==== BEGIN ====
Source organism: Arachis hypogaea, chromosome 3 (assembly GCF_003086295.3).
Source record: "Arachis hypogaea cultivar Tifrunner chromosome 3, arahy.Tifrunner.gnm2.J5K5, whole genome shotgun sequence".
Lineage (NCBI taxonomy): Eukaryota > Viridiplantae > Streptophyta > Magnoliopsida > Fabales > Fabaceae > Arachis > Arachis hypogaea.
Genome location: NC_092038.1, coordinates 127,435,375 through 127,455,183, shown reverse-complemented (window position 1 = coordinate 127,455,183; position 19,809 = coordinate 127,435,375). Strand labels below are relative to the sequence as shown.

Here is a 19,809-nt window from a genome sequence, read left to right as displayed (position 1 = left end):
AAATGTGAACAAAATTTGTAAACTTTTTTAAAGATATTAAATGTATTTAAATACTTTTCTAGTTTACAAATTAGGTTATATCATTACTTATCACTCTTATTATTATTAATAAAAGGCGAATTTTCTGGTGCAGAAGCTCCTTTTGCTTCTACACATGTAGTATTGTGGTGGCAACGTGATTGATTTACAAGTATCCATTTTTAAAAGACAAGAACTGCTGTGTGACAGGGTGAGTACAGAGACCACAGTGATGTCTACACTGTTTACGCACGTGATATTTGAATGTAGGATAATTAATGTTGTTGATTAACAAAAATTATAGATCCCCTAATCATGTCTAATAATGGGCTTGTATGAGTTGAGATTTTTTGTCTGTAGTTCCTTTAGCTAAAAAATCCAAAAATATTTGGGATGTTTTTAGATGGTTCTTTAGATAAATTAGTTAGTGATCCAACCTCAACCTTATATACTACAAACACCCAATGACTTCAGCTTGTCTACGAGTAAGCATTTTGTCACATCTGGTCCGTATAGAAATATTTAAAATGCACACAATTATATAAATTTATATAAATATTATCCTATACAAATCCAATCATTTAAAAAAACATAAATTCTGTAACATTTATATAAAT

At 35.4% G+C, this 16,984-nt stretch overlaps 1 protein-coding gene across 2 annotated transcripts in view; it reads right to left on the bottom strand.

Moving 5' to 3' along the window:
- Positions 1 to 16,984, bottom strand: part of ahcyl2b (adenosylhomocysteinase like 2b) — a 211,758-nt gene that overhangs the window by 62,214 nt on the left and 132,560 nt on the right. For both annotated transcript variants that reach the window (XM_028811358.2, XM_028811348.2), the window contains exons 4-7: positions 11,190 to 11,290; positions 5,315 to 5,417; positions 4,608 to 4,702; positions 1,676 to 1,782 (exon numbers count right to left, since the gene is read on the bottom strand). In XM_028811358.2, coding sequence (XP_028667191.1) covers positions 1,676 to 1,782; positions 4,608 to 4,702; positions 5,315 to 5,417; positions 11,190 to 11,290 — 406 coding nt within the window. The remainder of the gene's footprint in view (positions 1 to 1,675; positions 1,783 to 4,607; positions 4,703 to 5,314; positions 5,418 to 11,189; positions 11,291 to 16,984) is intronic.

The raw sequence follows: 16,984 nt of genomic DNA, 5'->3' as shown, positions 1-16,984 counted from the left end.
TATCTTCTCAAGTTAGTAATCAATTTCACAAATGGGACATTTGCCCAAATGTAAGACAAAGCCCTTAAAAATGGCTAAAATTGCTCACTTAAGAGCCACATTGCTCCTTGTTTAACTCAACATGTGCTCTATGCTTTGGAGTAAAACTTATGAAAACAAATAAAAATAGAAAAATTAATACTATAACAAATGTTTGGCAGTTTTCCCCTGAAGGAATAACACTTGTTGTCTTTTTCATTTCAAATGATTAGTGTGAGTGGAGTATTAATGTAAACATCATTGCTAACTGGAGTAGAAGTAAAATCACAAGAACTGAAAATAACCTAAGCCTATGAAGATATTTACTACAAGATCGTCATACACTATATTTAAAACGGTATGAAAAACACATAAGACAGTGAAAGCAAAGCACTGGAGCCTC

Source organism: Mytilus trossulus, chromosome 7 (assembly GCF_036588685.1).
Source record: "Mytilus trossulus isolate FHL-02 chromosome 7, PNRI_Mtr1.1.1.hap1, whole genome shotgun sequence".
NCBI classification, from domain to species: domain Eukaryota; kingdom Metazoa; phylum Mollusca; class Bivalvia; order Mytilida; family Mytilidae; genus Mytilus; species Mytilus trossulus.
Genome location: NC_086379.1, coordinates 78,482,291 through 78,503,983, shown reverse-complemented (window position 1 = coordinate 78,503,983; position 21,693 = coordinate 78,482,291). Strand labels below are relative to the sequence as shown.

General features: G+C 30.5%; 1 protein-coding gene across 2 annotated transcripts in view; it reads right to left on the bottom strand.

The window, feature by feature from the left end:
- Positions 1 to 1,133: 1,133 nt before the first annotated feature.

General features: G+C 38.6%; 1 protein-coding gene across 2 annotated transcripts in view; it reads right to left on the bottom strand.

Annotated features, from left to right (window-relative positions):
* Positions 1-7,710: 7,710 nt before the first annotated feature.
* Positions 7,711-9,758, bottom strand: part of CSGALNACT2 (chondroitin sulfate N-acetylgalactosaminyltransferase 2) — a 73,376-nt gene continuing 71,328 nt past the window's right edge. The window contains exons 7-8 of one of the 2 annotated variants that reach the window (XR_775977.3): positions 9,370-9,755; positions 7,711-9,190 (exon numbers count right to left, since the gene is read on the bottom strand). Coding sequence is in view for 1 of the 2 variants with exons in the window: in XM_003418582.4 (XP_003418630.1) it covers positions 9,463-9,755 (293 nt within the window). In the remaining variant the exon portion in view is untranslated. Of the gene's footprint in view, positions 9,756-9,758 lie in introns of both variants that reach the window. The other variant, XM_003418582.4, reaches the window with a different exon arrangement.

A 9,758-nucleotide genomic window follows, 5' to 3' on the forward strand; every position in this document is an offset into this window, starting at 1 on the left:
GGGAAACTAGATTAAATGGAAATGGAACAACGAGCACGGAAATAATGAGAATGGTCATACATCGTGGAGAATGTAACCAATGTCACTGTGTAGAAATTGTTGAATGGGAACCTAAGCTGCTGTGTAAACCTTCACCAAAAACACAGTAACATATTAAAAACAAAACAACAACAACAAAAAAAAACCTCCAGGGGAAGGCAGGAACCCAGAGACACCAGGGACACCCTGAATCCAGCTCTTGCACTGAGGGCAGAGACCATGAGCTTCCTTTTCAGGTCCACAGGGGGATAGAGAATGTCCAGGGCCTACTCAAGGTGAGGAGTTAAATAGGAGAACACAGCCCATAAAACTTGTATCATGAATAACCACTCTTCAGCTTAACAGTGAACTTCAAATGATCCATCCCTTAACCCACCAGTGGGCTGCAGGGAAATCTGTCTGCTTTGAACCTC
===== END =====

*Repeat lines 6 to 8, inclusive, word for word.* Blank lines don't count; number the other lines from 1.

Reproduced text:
AAATGTGAACAAAATTTGTAAACTTTTTTAAAGATATTAAATGTATTTAAATACTTTTCTAGTTTACAAATTAGGTTATATCATTACTTATCACTCTTATTATTATTAATAAAAGGCGAATTTTCTGGTGCAGAAGCTCCTTTTGCTTCTACACATGTAGTATTGTGGTGGCAACGTGATTGATTTACAAGTATCCATTTTTAAAAGACAAGAACTGCTGTGTGACAGGGTGAGTACAGAGACCACAGTGATGTCTACACTGTTTACGCACGTGATATTTGAATGTAGGATAATTAATGTTGTTGATTAACAAAAATTATAGATCCCCTAATCATGTCTAATAATGGGCTTGTATGAGTTGAGATTTTTTGTCTGTAGTTCCTTTAGCTAAAAAATCCAAAAATATTTGGGATGTTTTTAGATGGTTCTTTAGATAAATTAGTTAGTGATCCAACCTCAACCTTATATACTACAAACACCCAATGACTTCAGCTTGTCTACGAGTAAGCATTTTGTCACATCTGGTCCGTATAGAAATATTTAAAATGCACACAATTATATAAATTTATATAAATATTATCCTATACAAATCCAATCATTTAAAAAAACATAAATTCTGTAACATTTATATAAAT

At 35.4% G+C, this 16,984-nt stretch overlaps 1 protein-coding gene across 2 annotated transcripts in view; it reads right to left on the bottom strand.

Moving 5' to 3' along the window: